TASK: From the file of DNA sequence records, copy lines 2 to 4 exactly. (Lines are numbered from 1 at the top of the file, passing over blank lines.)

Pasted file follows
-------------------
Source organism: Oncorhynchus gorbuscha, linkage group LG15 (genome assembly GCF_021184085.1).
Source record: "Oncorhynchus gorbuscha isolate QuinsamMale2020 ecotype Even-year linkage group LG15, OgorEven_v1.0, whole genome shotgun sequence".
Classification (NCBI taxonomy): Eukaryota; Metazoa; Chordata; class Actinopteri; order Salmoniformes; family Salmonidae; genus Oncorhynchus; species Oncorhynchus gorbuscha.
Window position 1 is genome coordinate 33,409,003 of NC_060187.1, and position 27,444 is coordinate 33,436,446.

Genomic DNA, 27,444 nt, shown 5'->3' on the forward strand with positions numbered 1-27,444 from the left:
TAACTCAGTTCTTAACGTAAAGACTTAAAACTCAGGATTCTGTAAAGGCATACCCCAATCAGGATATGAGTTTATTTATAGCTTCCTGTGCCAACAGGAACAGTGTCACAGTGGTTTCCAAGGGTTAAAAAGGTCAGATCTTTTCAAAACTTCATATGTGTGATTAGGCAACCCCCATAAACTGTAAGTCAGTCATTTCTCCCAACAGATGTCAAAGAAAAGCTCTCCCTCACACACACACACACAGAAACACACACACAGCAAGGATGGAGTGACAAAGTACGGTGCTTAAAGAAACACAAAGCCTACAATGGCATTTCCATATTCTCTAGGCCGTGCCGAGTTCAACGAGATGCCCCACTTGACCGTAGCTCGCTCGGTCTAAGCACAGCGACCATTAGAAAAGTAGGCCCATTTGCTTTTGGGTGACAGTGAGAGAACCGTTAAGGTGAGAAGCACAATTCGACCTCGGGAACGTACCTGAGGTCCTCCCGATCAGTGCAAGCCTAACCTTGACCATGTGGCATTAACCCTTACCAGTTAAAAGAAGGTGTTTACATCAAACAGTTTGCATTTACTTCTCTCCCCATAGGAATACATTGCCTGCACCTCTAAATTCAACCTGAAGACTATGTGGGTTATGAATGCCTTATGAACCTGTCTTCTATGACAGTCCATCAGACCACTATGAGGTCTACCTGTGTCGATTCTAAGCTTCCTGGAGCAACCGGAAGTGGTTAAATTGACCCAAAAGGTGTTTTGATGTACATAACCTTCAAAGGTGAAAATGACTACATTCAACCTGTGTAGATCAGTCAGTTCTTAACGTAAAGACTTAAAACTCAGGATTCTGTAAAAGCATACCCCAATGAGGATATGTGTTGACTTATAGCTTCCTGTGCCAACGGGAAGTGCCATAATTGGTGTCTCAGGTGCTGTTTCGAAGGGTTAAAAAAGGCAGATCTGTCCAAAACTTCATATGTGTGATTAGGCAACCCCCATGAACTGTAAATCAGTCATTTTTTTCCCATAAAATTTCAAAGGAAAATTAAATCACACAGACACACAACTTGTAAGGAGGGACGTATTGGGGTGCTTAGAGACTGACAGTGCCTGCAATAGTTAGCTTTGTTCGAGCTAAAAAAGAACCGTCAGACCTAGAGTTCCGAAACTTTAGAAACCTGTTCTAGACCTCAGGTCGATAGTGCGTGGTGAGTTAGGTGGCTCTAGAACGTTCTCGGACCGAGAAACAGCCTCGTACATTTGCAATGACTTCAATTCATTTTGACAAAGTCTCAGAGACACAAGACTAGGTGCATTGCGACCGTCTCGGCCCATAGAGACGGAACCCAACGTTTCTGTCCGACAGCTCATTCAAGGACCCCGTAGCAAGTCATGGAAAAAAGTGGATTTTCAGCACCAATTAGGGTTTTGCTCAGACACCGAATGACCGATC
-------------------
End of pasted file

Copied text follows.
Source record: "Oncorhynchus gorbuscha isolate QuinsamMale2020 ecotype Even-year linkage group LG15, OgorEven_v1.0, whole genome shotgun sequence".
Classification (NCBI taxonomy): Eukaryota; Metazoa; Chordata; class Actinopteri; order Salmoniformes; family Salmonidae; genus Oncorhynchus; species Oncorhynchus gorbuscha.
Window position 1 is genome coordinate 33,409,003 of NC_060187.1, and position 27,444 is coordinate 33,436,446.